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A different kind of war

The U.S. Navy hospital ship "Comfort" passes in

The U.S. Navy hospital ship "Comfort" passes in front of the Statue of Liberty as it arrives in New York on March 30, 2020.  Credit: Bloomberg/Michael Nagle

 The images are from a nation at war.

The Navy medical ships in the harbors of New York and Los Angeles. The hospital tents in Central Park, military field hospitals on the grounds of SUNY campuses in Old Westbury and Stony Brook, and triage tents sprouting all over the region. Emergency morgue trucks ferrying body bags. The streets empty and silent, except for the sirens. The shuttered businesses with boarded windows. The intent focus on news developments, with the climbing count of casualties broadcast on a split screen. And the glimpses, fleeting at first but growing in number and duration, of the victims with their tubes and stretchers, and of the heroes, the doctors and nurses armored in protective gear from head to toe.

For many people, this war, like the one waged decades ago in Vietnam, was distant at first, a battle against an enemy we couldn’t see and didn’t really understand. Now, dread is creeping closer for more and more people, as it did back then.

Closer, closer to home

The first to feel it were those with loved ones on the front lines, who heard their stories and understood the danger they confronted. Next were those who knew someone who got sick, or who died. Now the circle widens daily — as more victims fall, and more families say final goodbyes over cellphones held by intensive care nurses with tears streaming down their masked cheeks, and more medical professionals talk about being overwhelmed by the strain of seeing so many people die despite their best efforts. In three weeks, the number of Americans who say the coronavirus crisis has not affected them personally has fallen from a majority of 52% to just 9%. Now, it’s hitting everyone.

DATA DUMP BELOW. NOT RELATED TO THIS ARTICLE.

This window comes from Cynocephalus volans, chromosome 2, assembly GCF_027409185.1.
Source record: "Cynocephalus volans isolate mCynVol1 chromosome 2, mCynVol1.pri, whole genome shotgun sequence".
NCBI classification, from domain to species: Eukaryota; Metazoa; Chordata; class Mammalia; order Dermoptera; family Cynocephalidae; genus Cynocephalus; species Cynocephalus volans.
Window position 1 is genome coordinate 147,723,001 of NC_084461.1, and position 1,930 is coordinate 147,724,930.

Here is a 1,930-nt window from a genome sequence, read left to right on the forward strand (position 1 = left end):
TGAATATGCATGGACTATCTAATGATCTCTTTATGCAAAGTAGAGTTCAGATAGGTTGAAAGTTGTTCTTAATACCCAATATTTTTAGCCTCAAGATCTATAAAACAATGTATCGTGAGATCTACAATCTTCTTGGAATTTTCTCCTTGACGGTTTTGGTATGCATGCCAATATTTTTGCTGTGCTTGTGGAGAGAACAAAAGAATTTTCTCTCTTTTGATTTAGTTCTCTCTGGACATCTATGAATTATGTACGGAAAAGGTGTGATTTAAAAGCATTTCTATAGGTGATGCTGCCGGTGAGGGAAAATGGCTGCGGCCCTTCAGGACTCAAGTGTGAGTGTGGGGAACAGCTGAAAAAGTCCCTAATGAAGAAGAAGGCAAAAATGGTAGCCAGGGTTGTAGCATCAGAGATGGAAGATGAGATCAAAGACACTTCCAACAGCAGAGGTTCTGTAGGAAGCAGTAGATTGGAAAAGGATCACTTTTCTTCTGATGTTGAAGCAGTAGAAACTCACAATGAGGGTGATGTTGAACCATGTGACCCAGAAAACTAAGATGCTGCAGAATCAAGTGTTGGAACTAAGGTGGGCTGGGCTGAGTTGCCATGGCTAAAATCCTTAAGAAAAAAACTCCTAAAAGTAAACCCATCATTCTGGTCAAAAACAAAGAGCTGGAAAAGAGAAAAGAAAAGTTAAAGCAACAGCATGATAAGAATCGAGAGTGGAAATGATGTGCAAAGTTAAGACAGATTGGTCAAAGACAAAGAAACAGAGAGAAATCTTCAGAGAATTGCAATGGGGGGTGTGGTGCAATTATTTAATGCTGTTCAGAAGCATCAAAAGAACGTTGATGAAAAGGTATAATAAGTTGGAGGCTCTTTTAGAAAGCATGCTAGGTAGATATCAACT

Dread feasts on this anxiety. Suspicion fuels attacks on ethnic groups falsely believed to be the enemy. Unemployment filings are up, bills are mounting, some store shelves are empty, people who are diligently practicing social distancing look with suspicion at those who are not, and the president who not long ago was saying the virus would just disappear is now saying that holding the death toll to 100,000 to 240,000 Americans would be a success. As was the case with Vietnam, distrust in the federal government is corrosive.

But as the unease grows, we’re also hearing other stories. And these are sources of comfort, and fonts of inspiration. These are accounts of people who have exhibited extraordinary courage, what Ernest Hemingway defined as grace under pressure. And as these stories start to surface, we need to understand the sacrifice of these heroes, honor what they’re doing now, and not forget it later.

These are the doctors and nurses functioning amid shortages of protective equipment, some reduced to wearing homemade gear, frightened that they will bring the virus home to their families, knowing they are being exposed and concerned that they inevitably will get sick. But still they soldier on.

These are the EMTs, the cops and the firefighters, the first responders who have no choice but to respond, and they do, despite not knowing the status of the person who needs their help. Passion overcomes fear, commitment triumphs over nerves.

These are the grocery workers, the truck drivers, the warehouse workers, the delivery people, the transit workers, the takeout cooks, the postal workers, and the farmers and fishers and ranchers, who are putting aside their personal peril to keep what’s left of our economy alive.

These are the nursing home staff, the home health care workers, the cleaning crews, the garbage collectors, and the teachers creating new online lessons for children who have had their schooling interrupted. They’re all fighting the war on their own home fronts.

All hands on

And it needs to be all of us, who tend to our families, keep our ties strong, watch out for neighbors, cheer up those who are anxious and suffering, and most of all maintain the social order that cannot break down.

Remember that in the days ahead. The images will get darker, the news will get worse, and the tales will become more horrifically personal as the roster of the dead keeps growing on Long Island, across New York, and as the tentacles of this monstrous crisis spread across the nation, trapping new communities in its maw.

But we also will hear more stories of heroism on the front lines that will lead us to tears, of generosity of the many who support our medical troops that will leave us smiling, and of kindness and goodwill among our friends, families and neighbors that will make us proud. Focus on that. Because that will provide all of us with the reassurance that we will get through this war and emerge in a place where we all can find some peace.